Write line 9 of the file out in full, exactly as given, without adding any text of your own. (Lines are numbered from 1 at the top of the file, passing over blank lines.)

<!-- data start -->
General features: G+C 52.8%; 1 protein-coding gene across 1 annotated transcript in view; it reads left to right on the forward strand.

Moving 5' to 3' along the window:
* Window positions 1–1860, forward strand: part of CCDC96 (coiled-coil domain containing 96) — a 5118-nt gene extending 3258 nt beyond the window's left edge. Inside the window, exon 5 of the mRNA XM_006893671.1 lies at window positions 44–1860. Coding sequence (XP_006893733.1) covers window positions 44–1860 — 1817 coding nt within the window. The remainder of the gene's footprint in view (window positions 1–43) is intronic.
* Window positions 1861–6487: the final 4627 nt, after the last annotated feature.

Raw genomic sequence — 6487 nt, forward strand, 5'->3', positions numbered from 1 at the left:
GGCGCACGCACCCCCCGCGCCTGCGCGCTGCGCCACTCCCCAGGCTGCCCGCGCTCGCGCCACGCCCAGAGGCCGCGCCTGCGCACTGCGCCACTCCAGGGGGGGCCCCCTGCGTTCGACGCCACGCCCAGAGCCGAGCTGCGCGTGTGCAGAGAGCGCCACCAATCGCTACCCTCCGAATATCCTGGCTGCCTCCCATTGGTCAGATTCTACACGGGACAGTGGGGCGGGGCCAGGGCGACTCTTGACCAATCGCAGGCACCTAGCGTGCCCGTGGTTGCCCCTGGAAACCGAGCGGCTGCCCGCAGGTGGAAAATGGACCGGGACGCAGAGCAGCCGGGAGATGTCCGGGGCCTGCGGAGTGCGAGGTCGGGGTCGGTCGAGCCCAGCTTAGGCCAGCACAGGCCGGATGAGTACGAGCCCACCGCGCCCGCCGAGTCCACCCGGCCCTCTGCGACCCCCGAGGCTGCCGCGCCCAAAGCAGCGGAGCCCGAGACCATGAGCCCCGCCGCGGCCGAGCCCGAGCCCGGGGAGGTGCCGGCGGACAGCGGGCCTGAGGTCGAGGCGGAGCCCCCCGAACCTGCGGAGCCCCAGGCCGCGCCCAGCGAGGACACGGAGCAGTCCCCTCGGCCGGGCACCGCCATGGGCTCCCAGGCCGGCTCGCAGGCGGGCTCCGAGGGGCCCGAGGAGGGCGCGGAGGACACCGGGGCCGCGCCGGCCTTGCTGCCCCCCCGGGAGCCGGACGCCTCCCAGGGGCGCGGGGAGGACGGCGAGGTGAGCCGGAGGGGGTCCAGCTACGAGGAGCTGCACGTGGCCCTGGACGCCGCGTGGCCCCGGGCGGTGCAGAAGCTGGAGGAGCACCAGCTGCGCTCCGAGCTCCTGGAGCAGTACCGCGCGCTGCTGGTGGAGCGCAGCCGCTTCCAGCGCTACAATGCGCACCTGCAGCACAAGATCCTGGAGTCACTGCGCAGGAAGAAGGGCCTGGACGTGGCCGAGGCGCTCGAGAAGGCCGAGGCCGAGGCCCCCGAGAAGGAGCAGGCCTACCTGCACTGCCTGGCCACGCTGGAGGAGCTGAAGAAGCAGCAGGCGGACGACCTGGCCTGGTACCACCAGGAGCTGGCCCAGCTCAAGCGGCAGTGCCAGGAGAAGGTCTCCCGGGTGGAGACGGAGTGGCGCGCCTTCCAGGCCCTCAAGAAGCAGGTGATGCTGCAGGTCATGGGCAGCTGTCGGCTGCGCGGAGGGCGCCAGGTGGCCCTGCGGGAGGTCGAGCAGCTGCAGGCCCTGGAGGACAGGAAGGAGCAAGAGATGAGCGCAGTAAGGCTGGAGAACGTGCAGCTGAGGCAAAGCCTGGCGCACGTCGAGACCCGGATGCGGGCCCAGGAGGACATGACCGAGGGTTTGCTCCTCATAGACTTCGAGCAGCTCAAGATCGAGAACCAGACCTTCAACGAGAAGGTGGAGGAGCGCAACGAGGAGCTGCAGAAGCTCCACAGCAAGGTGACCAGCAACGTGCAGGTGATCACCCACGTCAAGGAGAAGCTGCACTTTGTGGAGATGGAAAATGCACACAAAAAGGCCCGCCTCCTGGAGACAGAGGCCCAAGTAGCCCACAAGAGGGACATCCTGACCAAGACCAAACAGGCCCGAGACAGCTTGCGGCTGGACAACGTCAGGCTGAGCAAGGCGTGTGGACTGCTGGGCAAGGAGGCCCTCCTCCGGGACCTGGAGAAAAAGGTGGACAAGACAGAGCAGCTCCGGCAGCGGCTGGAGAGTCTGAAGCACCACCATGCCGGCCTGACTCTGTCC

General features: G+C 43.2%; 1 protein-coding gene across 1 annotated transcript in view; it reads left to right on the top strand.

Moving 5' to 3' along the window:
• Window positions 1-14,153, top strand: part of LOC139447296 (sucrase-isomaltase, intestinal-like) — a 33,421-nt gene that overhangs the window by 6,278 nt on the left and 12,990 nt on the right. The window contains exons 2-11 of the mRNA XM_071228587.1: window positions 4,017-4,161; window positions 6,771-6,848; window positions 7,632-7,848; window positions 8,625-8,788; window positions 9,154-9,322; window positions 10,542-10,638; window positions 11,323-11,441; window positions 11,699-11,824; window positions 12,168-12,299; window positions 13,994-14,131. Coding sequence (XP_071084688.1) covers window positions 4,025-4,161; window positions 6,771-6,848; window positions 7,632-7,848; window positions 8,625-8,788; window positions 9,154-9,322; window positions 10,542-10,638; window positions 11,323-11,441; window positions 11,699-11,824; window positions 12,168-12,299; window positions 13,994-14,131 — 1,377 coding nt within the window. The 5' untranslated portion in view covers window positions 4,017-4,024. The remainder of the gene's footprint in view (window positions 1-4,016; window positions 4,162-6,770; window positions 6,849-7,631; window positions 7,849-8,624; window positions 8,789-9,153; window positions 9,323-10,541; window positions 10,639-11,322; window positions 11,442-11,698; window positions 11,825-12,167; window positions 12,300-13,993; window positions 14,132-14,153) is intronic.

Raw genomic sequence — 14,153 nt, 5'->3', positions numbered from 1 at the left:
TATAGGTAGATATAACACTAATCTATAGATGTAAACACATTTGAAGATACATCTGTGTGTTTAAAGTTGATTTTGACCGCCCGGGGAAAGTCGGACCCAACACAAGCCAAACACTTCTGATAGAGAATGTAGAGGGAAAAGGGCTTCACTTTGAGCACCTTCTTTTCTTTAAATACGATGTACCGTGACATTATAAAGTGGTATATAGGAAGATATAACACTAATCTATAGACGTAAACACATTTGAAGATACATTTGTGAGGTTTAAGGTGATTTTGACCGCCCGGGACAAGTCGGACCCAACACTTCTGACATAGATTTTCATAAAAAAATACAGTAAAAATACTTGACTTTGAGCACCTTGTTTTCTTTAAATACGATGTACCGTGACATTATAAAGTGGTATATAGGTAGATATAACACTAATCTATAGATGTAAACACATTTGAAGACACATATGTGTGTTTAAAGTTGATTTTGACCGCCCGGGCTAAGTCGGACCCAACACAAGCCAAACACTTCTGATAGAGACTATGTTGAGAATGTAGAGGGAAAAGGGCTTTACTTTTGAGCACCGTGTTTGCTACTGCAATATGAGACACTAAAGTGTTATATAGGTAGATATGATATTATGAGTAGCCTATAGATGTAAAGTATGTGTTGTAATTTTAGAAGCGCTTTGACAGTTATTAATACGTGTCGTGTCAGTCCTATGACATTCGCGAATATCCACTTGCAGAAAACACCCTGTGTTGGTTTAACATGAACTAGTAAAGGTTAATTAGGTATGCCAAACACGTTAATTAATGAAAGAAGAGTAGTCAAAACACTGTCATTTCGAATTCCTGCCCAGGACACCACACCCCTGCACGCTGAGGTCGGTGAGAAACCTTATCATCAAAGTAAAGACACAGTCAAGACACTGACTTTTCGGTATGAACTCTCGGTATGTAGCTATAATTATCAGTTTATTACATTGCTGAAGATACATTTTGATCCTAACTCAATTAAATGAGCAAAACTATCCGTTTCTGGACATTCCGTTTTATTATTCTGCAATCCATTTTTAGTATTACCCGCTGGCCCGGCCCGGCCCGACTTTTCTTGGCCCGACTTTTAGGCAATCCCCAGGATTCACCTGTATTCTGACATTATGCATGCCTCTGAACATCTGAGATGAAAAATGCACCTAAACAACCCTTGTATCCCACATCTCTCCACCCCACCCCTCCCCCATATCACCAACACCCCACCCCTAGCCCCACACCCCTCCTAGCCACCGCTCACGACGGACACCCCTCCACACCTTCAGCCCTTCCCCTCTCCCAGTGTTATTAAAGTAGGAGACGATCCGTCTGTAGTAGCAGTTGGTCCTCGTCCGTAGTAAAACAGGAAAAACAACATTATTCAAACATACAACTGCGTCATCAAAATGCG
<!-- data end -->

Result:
• Window positions 1-14,153, top strand: part of LOC139447296 (sucrase-isomaltase, intestinal-like) — a 33,421-nt gene that overhangs the window by 6,278 nt on the left and 12,990 nt on the right. The window contains exons 2-11 of the mRNA XM_071228587.1: window positions 4,017-4,161; window positions 6,771-6,848; window positions 7,632-7,848; window positions 8,625-8,788; window positions 9,154-9,322; window positions 10,542-10,638; window positions 11,323-11,441; window positions 11,699-11,824; window positions 12,168-12,299; window positions 13,994-14,131. Coding sequence (XP_071084688.1) covers window positions 4,025-4,161; window positions 6,771-6,848; window positions 7,632-7,848; window positions 8,625-8,788; window positions 9,154-9,322; window positions 10,542-10,638; window positions 11,323-11,441; window positions 11,699-11,824; window positions 12,168-12,299; window positions 13,994-14,131 — 1,377 coding nt within the window. The 5' untranslated portion in view covers window positions 4,017-4,024. The remainder of the gene's footprint in view (window positions 1-4,016; window positions 4,162-6,770; window positions 6,849-7,631; window positions 7,849-8,624; window positions 8,789-9,153; window positions 9,323-10,541; window positions 10,639-11,322; window positions 11,442-11,698; window positions 11,825-12,167; window positions 12,300-13,993; window positions 14,132-14,153) is intronic.